I hope you’ve been following The Photography Show articles I have been posting, if not, please go here. We (Vivi and I) presented incredible material and the audience were totally capitvated. In our third seminar we included mobile art and photography tutorials, created by some of our Columnists. In this post I will recreate the tutorial by Jennifer Bracewell, editor of our Portrait of an Artist Column, that we presented to the audience on 24th March 2015. This is the third of four tutorials and demonstrations that we presented in Seminar 3 and we followed these with our incredible Flickr Group Showcase of curated images from our specially set up Flickr Group for the show, where we asked for new and unique images, we’ll be posting this once we have published all of the tutorials.
Lighting is very important. Diffused natural light, such as through a window pane, is nice
If you don’t have a good lighting situation, you can make a reflector as shown here with a paper plate and foil. You may also use a small light (not a flash) as a fill light. Experiment with placement to obtain your desired result. Getting the lighting right is the start to a beautiful portrait with any camera.
Jen uses a Bluetooth camera remote to take her self-portraits. You can also use a timer, available in lots of the camera apps such as Pro Camera 8. A small tripod is helpful, or you can prop your phone up against something. There are also “selfie sticks” out now, long poles that hold the phone at the end.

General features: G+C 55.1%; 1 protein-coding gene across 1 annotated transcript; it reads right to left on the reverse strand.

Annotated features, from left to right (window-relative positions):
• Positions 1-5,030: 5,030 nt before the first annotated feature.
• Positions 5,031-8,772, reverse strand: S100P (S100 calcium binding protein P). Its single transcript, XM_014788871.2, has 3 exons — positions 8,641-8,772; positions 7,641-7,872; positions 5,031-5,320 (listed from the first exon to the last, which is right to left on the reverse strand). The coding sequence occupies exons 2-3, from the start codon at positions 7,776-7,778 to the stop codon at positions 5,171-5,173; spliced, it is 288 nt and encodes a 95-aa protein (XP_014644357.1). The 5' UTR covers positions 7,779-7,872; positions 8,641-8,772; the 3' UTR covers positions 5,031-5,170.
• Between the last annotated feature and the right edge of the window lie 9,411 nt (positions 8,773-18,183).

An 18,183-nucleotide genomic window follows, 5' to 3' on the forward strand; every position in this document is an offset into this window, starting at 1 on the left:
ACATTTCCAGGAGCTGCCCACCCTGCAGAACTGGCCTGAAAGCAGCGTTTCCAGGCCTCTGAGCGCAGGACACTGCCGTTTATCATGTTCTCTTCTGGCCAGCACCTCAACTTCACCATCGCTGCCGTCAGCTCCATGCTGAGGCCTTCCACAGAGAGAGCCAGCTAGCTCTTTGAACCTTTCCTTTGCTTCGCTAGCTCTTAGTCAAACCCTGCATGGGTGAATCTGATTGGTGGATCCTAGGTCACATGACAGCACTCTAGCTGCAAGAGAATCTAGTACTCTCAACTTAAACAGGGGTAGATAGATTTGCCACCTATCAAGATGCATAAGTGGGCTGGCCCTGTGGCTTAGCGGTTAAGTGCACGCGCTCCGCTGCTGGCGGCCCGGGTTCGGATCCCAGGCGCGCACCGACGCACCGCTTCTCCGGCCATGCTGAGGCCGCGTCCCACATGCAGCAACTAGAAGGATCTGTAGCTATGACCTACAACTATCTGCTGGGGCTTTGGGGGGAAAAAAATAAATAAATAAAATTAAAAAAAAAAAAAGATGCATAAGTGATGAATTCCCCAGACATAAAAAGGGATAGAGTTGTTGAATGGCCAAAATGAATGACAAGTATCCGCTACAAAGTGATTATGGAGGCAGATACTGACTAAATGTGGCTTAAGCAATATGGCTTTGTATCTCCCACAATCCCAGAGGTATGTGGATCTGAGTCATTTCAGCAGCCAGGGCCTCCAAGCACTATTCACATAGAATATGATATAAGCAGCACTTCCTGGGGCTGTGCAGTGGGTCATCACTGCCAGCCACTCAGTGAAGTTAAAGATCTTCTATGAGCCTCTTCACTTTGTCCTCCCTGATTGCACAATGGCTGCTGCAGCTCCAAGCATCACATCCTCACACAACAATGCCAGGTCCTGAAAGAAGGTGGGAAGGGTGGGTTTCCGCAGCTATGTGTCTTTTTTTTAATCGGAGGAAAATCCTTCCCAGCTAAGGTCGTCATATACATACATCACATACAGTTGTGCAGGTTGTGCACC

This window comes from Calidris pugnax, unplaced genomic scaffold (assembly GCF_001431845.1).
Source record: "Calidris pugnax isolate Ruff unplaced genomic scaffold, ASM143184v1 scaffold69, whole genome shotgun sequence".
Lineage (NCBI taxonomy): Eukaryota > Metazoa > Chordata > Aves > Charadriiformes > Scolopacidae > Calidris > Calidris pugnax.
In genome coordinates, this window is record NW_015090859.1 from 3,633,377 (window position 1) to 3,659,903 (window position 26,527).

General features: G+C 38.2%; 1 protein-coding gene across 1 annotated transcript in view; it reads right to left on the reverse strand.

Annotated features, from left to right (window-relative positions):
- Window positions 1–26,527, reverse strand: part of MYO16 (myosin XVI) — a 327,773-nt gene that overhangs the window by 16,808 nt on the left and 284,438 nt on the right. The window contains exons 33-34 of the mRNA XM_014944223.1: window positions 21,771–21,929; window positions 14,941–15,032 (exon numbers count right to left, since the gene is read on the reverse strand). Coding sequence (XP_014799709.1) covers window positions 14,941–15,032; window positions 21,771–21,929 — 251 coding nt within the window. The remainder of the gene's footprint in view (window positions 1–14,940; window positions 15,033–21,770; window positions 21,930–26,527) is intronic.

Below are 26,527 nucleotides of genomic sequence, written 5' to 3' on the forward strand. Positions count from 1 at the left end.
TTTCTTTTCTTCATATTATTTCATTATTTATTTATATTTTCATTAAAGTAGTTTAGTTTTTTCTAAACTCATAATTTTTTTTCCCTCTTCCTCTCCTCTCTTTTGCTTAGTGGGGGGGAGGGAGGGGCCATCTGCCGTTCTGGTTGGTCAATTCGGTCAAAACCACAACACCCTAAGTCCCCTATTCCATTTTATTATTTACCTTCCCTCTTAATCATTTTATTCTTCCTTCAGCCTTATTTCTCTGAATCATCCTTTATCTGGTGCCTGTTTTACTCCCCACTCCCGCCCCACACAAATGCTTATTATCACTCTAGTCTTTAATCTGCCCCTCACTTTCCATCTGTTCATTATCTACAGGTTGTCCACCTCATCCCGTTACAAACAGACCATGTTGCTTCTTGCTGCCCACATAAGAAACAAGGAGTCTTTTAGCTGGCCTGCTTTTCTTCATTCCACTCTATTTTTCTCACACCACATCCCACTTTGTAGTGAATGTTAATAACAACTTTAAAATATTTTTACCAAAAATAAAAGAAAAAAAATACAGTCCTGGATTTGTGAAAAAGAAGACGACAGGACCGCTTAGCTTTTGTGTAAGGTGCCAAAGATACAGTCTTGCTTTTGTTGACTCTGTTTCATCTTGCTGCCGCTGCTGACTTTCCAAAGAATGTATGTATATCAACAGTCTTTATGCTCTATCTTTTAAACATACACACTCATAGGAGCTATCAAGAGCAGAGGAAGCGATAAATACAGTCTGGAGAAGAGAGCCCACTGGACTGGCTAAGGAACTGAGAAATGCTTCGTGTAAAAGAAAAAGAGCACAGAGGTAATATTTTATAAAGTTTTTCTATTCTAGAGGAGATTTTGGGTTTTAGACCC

In addition to lighting, you need to use your phone’s rear camera, not the front “selfie cam”, if you want to end up with acceptable resolution. That’s one of the challenges when shooting with a mobile phone.
Here the camera is setup, the reflector is in Jen’s hand and she’s played around a bit with the light. She’s looking for a dramatic, maybe glamorous image and here’s the original, which is unexciting at the moment.
This was taken into the app called Face Tune, it’s good not just for portraits but for any kind of retouching and refining. Here, she’s enhanced the eyes and lips while smoothing the skin a little
Jen knew that she wanted a dramatic monochromatic image so she took the image into the Noir app, which delivers nice black and white results.
Looking for a more “film-like” quality to her image, Jen brought it into the Magic Hour app and chose the Ilford preset and also used the tilt-shift here to blur the left side of the image a little bit.
Jen was pretty pleased with this, but looking still for a more dramatic, cinematic and glamorous portrait. She decided to take an image of some steam and water droplets and blend it with this portrait. She used Union App by Pixite, a nice app for blending and masking. She moved the image around until she was happy with the placement and then experimented with different blending methods and opacity. She chose “Overlay” at around 50%
Here’s the final image